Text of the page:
Calorie Anticipation and Food Intake

This study has been completed.
Sponsor:
Information provided by (Responsible Party):
Uppsala University
ClinicalTrials.gov Identifier:
NCT01680315
First received: August 28, 2012
Last updated: September 3, 2012
Last verified: August 2012

August 28, 2012
September 3, 2012
May 2012
July 2012   (final data collection date for primary outcome measure)
Food intake [ Time Frame: 60 min (Ad libitum test meal after 1 hr) ] [ Designated as safety issue: No ]
Same as current
Complete list of historical versions of study NCT01680315 on ClinicalTrials.gov Archive Site
Serum concentrations total ghrelin [ Time Frame: 60 min (4 samples - every 20 min) ] [ Designated as safety issue: No ]
Same as current
  • appetite ratings [ Time Frame: 80 min (5 samples - every 20 min) ] [ Designated as safety issue: No ]
  • Serum cortisol concentrations [ Time Frame: 60 min (4 samples - every 20 min) ] [ Designated as safety issue: No ]
Same as current
 
Calorie Anticipation and Food Intake
Differences in Physiological Responses of Satiety and Reward After (in)Consistent Calorie Cues.

The regulation of our food intake is on the short-term guided by appetite and satiety signals generated by the sight and consumption of food. Food intake is not only regulated by appetite and satiety signals - external cues also play an important role.

It has been observed that food intake and the pleasure derived from consumption is affected by manipulation of the external cues.

The investigators will assess the contribution of food anticipation (calorie information) and actual consumption of a test food (calorie intake) on in satiety responses (such as ghrelin responses, appetite and subsequent food intake). The investigators expect the information on the amount of calories, rather than the actual amount of calories in the food, to predict the ghrelin responses and the subsequent intake of a second meal.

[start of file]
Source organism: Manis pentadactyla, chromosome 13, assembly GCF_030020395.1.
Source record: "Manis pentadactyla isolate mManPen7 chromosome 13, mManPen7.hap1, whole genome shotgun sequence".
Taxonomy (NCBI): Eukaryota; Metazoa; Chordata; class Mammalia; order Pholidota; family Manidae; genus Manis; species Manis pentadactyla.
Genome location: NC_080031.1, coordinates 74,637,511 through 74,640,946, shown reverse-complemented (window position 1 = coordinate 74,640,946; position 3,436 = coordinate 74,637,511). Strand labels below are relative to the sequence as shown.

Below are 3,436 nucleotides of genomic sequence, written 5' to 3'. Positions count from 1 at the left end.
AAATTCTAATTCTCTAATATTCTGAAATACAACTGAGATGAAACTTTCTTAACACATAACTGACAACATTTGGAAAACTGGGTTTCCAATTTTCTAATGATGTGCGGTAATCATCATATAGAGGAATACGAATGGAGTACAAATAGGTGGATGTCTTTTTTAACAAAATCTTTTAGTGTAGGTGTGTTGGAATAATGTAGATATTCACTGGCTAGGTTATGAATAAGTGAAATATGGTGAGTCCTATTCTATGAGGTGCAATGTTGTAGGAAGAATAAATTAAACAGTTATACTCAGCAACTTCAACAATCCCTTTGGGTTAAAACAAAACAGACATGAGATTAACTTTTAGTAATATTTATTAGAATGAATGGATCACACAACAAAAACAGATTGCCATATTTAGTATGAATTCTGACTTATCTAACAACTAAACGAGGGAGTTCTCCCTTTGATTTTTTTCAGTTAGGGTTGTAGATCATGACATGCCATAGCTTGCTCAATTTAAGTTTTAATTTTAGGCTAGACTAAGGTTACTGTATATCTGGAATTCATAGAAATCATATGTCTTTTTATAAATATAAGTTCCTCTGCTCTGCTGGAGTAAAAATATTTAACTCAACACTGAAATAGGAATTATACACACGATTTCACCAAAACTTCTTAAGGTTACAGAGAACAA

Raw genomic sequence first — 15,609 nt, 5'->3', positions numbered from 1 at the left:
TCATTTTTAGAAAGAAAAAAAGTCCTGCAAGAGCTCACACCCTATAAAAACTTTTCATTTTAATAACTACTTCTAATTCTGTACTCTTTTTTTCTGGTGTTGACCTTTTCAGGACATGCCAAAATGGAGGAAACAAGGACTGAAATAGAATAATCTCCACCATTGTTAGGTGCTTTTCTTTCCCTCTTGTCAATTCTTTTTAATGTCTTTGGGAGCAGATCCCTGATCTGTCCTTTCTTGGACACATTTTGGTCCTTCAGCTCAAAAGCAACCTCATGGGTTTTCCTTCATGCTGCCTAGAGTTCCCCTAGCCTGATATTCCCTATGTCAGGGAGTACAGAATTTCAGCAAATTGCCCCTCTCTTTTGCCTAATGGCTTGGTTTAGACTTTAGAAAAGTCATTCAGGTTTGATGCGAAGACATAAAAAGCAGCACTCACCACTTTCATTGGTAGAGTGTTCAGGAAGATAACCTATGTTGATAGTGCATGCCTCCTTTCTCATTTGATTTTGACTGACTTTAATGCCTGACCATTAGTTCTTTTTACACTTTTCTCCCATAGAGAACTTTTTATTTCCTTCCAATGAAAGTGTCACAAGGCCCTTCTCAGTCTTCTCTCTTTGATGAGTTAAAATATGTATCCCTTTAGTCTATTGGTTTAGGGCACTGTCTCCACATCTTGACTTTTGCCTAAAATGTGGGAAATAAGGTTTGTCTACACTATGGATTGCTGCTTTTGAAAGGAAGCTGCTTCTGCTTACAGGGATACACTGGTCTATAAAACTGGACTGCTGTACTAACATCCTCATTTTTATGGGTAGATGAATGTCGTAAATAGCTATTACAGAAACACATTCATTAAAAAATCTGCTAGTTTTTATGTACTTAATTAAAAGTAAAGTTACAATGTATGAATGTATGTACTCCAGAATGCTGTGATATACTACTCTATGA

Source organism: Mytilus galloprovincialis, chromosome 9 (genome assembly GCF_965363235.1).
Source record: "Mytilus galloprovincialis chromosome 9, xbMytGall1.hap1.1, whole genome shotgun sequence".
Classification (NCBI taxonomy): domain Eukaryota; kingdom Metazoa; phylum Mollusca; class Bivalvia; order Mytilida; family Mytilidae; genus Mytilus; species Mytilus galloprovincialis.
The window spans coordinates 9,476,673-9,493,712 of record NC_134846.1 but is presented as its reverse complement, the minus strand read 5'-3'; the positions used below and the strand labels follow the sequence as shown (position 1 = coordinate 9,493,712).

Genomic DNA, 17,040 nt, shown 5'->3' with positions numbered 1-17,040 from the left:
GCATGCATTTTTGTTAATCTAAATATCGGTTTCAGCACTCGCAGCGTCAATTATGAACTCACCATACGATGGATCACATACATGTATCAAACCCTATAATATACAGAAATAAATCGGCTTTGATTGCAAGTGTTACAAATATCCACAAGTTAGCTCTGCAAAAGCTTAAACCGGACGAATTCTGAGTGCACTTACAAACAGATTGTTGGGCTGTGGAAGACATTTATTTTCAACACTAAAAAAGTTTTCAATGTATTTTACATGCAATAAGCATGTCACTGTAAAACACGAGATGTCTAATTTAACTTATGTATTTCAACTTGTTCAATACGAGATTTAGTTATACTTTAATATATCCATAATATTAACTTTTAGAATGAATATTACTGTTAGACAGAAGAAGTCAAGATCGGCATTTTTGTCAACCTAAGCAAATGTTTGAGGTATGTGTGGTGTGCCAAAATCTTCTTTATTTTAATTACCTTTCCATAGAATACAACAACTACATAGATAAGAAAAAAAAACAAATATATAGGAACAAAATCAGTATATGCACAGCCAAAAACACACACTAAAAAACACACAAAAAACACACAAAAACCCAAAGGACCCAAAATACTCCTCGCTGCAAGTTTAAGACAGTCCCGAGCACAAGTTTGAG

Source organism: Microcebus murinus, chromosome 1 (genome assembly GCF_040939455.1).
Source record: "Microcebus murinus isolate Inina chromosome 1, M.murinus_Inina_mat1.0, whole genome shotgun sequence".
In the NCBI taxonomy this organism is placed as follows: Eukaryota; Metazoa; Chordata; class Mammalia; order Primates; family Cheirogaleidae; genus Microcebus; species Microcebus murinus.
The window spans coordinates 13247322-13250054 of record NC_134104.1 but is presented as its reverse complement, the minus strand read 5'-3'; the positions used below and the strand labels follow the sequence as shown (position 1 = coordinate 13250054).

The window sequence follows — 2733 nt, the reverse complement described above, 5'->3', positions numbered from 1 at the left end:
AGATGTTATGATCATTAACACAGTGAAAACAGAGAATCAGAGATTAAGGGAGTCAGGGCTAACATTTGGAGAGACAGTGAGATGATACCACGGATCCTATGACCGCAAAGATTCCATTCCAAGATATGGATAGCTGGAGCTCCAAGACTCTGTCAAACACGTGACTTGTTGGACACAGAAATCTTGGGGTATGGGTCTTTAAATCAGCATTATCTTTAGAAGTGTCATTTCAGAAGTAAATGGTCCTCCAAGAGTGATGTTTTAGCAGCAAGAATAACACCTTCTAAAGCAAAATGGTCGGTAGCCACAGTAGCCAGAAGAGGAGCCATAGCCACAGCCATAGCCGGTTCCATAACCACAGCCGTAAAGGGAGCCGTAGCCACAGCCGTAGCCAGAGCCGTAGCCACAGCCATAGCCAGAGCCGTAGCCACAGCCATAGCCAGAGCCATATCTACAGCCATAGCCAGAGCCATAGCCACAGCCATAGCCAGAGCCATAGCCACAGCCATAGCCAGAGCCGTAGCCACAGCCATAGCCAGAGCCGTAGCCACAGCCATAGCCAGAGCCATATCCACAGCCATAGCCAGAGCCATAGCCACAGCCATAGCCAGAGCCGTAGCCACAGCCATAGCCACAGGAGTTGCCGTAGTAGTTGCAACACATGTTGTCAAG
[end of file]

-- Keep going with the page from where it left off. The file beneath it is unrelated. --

In a randomized cross-over design with 4 conditions, all participants will consume twice the low-caloric food (once with the low-calorie information and once with the high-calorie information) and twice the high-caloric food (again, once with the low-calorie information and once with the high-calorie information) in a randomized order.

Interventional
Not Provided
Allocation: Randomized
Intervention Model: Crossover Assignment
Masking: Single Blind (Subject)
Primary Purpose: Basic Science
  • Eating Behaviour
  • Obesity
  • Behavioral: low calorie yogurt
    all participants consumed twice the low-caloric food (once with the low-calorie information and once with the high-calorie information)
  • Behavioral: high calorie yogurt
    all participants consumed twice the high-caloric food (once with the low-calorie information and once with the high-calorie information)
  • Experimental: Calorie information

    Low calorie yogurt

    High calorie yogurt

    with low calorie information sheet

    Interventions:
    • Behavioral: low calorie yogurt
    • Behavioral: high calorie yogurt
  • Experimental: Calorie information (high)

    Low calorie yogurt

    High calorie yogurt

    High calorie information sheet

    Interventions:
    • Behavioral: low calorie yogurt
    • Behavioral: high calorie yogurt
Hogenkamp PS, Cedernaes J, Chapman CD, Vogel H, Hjorth OC, Zarei S, Lundberg LS, Brooks SJ, Dickson SL, Benedict C, Schiöth HB. Calorie anticipation alters food intake after low-caloric not high-caloric preloads. Obesity (Silver Spring). 2013 Aug;21(8):1548-53. doi: 10.1002/oby.20293. Epub 2013 Apr 13.

*   Includes publications given by the data provider as well as publications identified by ClinicalTrials.gov Identifier (NCT Number) in Medline.
 
Completed
12
August 2012
July 2012   (final data collection date for primary outcome measure)

Inclusion Criteria:

  • female
  • healthy
  • being used to eat breakfast regularly (≥ 5 times a week).

Exclusion Criteria:

  • hypersensitivity for the ingredients of the foods under study;
  • lack of appetite; following an energy-restricted diet or change in body weight > 5 kg; or
  • being a vegan or vegetarian. Participants reported not using products that are artificially sweetened, nor sugar in coffee and/or tea.
Female
18 Years to 35 Years
Yes
Contact information is only displayed when the study is recruiting subjects
Sweden
 
NCT01680315
PH2012
No
Uppsala University
Uppsala University
Not Provided
Principal Investigator: Pleunie Hogenkamp, PhD Uppsala University
Uppsala University
August 2012

ICMJE     Data element required by the International Committee of Medical Journal Editors and the World Health Organization ICTRP